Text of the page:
Now’s the time to get physically prepared for the season
We do a lot of work getting ready for hunting season. Planning trips, choosing the right gear, setting up deer stands and the list goes on and on. Along with all the planning and anticipation we make a considerable financial investment in what we hope will be a successful season.
For me, a big part of planning and preparedness for fall involves health, safety and accident prevention. My primary motivations for being prepared for the unexpected are some of the things I have seen during my career in wildlife law enforcement. Illness or injury can ruin a long-awaited trip, put an end to hunting for the rest of the season and potentially result in permanent disability or death.
Such was the case not too many years ago for a man we’ll call Sam. Sam was the oldest of four brothers, all dedicated hunters with a family tradition of a little friendly competition. Sam was middle-aged but would never see a doctor or admit he was slowing down. On opening day of the firearms season for deer, Sam was in the stand early. It was not long before a nice buck showed up. Sam made a good shot and had his buck.
It was still early so Sam decided to drag the buck out, load it in the truck, go back to camp and have the deer hung on the meat pole when his brothers showed up after the morning hunt. And that is just what he did. It was a great deal of exertion, and Sam had just completed getting the deer hung when other members of the party began returning to camp.
Witnesses said Sam was out of breath and sat down just before suffering a massive heart attack. CPR and all efforts at the hospital could not save him. No one knew whether Sam was aware of a heart condition, but a wellness checkup and/or physical fitness program prior to the hunting season might have made a difference.
Whether we are going out West to hunt the high country or just plan to hunt deer or waterfowl here in the South, getting in shape for hunting season should be a top priority. A hundred more yards up the ridge might put you in position for a shot at a trophy bull. That’s when all the effort spent getting in shape pays off. Don’t be the guy gasping for air while looking up at your guide who is already there and motioning frantically at you to hurry before it’s too late.
No, we flat-landers won’t be able to function as well as the locals at those high elevations. But being in good condition will make acclimating easier, and you might be surprised at how well you can get around. And those of us staying down south will probably find we are able to walk and do more if we are in better shape.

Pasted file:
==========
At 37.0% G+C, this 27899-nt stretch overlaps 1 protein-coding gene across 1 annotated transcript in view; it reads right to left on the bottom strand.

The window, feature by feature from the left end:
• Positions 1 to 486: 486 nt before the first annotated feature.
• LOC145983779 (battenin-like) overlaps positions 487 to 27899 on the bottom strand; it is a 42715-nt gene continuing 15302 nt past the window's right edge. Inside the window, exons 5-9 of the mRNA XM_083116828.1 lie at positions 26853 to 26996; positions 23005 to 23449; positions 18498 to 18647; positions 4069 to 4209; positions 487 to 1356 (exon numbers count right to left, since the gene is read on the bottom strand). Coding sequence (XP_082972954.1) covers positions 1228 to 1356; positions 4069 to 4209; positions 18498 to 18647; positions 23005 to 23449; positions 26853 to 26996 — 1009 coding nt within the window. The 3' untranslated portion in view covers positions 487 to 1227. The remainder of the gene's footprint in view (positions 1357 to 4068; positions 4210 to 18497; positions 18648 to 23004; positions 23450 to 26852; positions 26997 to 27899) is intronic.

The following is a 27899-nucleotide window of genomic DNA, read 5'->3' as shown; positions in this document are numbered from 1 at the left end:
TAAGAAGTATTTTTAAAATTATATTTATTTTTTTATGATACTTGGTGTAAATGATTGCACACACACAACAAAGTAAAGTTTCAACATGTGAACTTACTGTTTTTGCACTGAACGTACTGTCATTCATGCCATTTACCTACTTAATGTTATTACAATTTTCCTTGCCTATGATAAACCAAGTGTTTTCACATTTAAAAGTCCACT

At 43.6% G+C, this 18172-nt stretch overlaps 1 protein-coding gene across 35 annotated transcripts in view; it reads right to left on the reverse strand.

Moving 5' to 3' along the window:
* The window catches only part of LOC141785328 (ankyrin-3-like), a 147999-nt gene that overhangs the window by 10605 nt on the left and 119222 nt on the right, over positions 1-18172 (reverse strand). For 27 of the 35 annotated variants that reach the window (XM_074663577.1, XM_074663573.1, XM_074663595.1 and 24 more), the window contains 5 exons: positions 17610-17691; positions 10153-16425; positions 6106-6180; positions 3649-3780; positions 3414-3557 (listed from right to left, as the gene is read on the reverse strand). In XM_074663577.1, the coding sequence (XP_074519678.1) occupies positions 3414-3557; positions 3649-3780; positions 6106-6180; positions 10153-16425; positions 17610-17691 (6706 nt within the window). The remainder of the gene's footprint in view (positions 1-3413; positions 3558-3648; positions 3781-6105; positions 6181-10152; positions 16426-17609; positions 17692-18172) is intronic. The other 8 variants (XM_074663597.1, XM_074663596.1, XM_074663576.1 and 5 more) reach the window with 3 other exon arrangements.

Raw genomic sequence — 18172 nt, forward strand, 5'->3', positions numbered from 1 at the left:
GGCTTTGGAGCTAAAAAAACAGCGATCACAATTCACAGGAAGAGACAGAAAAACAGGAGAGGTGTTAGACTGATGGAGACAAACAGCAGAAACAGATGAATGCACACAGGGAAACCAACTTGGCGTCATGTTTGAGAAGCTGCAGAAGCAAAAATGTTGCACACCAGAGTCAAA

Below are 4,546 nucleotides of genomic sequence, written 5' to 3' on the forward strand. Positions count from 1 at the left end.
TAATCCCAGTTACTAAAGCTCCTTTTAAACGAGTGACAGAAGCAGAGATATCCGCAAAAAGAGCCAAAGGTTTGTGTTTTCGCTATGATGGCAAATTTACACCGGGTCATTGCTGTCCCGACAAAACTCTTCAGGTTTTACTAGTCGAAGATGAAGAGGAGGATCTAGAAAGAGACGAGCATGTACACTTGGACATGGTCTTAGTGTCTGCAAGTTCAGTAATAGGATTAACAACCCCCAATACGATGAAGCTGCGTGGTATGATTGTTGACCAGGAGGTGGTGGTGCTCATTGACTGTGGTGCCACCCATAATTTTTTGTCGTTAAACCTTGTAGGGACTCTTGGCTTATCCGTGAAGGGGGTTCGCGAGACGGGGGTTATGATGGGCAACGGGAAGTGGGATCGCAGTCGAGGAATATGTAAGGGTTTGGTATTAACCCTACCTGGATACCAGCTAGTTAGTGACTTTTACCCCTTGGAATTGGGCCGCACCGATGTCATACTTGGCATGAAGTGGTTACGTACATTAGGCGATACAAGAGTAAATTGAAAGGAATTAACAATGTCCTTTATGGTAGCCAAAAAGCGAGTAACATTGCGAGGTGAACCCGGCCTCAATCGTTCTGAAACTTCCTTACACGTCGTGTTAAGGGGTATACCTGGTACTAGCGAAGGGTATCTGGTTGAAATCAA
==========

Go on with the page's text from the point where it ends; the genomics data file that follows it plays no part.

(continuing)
Before starting any fitness routine, visit your primary care physician. Tell him or her your plans and listen to any suggestions on what to do and how to get started. I like riding a bicycle, and 15 miles for three or four days a week helps me prepare for my elk hunt.
We always think of firearms safety first when hunting is involved. Mandatory Hunter Education Courses have been very effective in reducing firearms-related accidents to the point we rarely hear of one. Far more common now are falls from elevated stands, ATV accidents, cuts and so forth.
Safety harnesses and lifelines have probably saved more hunters than there are hunters who are willing to admit they fell. Prices are reasonable, and I can’t imagine using a climbing stand without them. But emergency room physicians will tell you some hunters still climb without harness and line.
ATV and OHV accidents and injuries rise during hunting seasons each year. The increase is due in part to increased use, but steep terrain, side hills and other obstacles found on trails used by hunters contribute to mishaps. Travel with care on new trails and those not used since last season. Trees can fall and block trails and washouts can be a nasty surprise in the dark.
We don’t always think of it, but loading a heavy deer or hog in a pickup or ATV without help can lead to sprains, strains, slips and falls. Common sense got the better of me last year, and I purchased a hoist that mounts on the truck and makes loading the big stuff easy and safe.
Finally, and perhaps most importantly, when alone always be sure someone knows where you are and when you are expected to return. Carry a cell phone, but don’t bet your life on it. A short walk may put you in an area with cell coverage. But what if you can’t walk?
The great hunts are those that challenge our abilities and put us to the test. Be ready to go up the mountain — but also get home safe.